Serrated-flange nut (10.9, zinc-plated)
Faced nut seating surface on cast iron turbine housing (was as-cast with draft angle on the ATP housing as-delivered)
Machined sealing surface on cast iron turbine housing (while porting the housing, I damaged the sealing surface, so the local machine shop fixed this for me)
Thin layer of wheel bearing grease (apparently an old trick; burns away and leaves carbon which can seal small gaps)
Thin stainless steel gasket. Has an embossed ring around the hole in the middle.
Thin layer of wheel bearing grease
Machined (as-bought) 304 stainless exhaust flange with tapped holes
Double-ended zinc-plated studs, anti-seize on both ends.

For the manifolds, I thought about using no gasket, just metal-on-metal (with some wheel bearing grease), but I'm not sure if the sealing surfaces (head + manifolds) are good enough (surface finish + flatness) to do that.

For Volkswagens, I found copper gaskets (3-week delivery time if I order some), but I haven't found straight stainless yet.

[This message has been edited by pmbrunelle (edited 05-06-2020).]

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claude dalpe
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Report this Post05-06-2020 03:26 PM Click Here to See the Profile for claude dalpeClick Here to Email claude dalpeSend a Private Message to claude dalpeEdit/Delete MessageReply w/QuoteDirect Link to This Post
Thin layer of wheel bearing grease (apparently an old trick; burns away and leaves carbon which can seal small gaps)
I know this old trick but for your manifold I don't think it works because : it work only on a very flat surface with somes small pit hole on the surface .

For your turbo flange you have install studs and nuts with good result even if it moves !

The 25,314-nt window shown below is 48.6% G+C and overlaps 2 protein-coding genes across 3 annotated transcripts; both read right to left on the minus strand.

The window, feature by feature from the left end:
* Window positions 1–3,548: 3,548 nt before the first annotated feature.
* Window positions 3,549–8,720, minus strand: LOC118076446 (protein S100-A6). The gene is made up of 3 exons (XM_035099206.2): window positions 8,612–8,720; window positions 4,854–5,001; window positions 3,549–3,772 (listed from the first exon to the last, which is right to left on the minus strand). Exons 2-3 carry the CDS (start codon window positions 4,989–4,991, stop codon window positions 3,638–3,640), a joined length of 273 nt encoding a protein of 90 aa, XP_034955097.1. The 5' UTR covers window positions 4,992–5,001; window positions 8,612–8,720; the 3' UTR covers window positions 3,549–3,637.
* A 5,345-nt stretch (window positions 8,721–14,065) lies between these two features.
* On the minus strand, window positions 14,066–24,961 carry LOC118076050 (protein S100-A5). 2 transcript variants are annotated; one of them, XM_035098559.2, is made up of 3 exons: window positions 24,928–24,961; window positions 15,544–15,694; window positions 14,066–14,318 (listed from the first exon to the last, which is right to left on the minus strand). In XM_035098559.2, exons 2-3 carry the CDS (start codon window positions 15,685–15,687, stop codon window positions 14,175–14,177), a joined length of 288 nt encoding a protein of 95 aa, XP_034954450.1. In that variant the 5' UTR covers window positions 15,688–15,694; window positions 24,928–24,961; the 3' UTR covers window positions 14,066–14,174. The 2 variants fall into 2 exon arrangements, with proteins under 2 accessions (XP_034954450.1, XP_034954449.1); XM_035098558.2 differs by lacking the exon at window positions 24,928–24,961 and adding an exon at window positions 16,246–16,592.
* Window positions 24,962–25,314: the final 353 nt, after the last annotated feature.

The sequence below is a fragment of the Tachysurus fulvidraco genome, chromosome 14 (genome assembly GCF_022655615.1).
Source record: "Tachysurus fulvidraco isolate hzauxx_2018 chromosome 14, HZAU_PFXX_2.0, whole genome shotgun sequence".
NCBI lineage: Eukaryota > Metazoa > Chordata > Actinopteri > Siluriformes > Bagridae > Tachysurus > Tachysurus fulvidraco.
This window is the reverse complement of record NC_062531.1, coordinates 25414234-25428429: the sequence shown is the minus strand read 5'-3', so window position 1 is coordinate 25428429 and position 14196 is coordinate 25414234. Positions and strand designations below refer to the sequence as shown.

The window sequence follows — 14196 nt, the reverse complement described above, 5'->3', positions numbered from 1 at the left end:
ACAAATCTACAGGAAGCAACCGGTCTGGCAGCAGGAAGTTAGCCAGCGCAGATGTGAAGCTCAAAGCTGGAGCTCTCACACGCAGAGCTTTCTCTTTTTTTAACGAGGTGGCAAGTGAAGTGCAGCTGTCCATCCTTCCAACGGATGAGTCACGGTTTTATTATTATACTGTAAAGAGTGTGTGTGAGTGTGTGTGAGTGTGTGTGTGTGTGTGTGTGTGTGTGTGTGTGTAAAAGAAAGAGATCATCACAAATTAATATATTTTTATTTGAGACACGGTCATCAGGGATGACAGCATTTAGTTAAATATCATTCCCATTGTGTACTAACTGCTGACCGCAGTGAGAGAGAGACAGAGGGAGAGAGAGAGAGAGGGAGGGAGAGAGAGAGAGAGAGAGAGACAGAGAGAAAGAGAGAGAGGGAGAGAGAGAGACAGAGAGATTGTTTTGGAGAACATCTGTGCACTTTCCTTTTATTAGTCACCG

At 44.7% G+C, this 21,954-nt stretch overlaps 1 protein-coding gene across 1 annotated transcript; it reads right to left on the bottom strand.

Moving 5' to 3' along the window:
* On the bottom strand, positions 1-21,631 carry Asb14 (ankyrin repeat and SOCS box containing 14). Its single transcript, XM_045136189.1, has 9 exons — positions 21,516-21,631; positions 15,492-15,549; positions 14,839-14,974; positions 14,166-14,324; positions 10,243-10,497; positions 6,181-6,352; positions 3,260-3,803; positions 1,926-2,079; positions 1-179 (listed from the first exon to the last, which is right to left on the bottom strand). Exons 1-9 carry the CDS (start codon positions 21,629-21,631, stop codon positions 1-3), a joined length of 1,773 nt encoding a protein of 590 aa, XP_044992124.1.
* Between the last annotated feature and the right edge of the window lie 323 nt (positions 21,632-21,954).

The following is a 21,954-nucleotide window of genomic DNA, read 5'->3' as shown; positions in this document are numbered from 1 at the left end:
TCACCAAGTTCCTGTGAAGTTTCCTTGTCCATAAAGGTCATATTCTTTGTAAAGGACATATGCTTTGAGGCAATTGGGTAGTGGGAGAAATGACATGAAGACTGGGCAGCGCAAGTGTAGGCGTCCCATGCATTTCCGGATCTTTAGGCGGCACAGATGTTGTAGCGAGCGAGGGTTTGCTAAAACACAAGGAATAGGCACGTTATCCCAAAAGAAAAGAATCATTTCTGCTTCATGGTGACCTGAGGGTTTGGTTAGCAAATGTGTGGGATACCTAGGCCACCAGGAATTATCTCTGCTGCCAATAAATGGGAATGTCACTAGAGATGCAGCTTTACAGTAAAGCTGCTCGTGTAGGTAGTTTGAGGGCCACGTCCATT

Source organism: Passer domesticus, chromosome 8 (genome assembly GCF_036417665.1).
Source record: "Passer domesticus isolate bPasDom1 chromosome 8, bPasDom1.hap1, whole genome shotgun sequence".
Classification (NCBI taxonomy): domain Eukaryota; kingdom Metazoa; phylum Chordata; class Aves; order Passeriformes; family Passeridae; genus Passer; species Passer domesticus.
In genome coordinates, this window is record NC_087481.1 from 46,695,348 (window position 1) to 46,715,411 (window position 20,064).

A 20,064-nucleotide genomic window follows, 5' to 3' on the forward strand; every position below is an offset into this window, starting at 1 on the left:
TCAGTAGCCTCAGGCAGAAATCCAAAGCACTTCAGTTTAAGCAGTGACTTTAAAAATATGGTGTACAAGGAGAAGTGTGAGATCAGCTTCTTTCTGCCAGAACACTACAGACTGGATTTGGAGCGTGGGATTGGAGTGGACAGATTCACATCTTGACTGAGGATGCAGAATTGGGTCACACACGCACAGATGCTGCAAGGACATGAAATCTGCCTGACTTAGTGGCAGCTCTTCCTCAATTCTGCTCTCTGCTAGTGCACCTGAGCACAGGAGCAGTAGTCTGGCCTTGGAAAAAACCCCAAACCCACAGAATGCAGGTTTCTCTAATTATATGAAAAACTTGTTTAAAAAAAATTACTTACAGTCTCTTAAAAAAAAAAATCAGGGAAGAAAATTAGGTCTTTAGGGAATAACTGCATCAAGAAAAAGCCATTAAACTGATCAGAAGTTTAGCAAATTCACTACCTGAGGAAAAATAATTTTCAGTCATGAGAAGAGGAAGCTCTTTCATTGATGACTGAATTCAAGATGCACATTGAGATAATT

Using spacers to make the exhaust bolts longer improves the stiffness ratio of the bolted joint... that may help significantly.
I agree with Will for the spacers and longer bolts. My reason is that the spacers act like a spring when the metal becomes hot and expanded and when it cools.
But you have to re torque them often.
Doesn't Look Good I prefer the studs and nuts for the look.

Ask ericjon262 maybe he know a parts number for the stainless gasket? for me it's the best
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Report this Post05-08-2020 12:04 AM Click Here to See the Profile for pmbrunelleClick Here to Email pmbrunelleSend a Private Message to pmbrunelleEdit/Delete MessageReply w/QuoteDirect Link to This Post
I have installed my Fel-Pro gaskets!

First, I cut them into individual pieces, because I didn't like the look with the connecting strips.



I know that people here often dread the exhaust manifold gasket job and the drilling-out of broken rusty bolts that comes with it.

Well, when the bolts pretty much unscrew themselves (and even fall out on the road), the job is a piece of cake



I installed the Proform header bolts in 9 places. For the 3 other places, I used the stock studs that are used to support the front manifold's heat shield.

I will go back and retorque everything after some driving.

[This message has been edited by pmbrunelle (edited 05-08-2020).]

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Report this Post05-08-2020 10:44 AM Click Here to See the Profile for WillClick Here to Email WillSend a Private Message to WillEdit/Delete MessageReply w/QuoteDirect Link to This Post
 
quote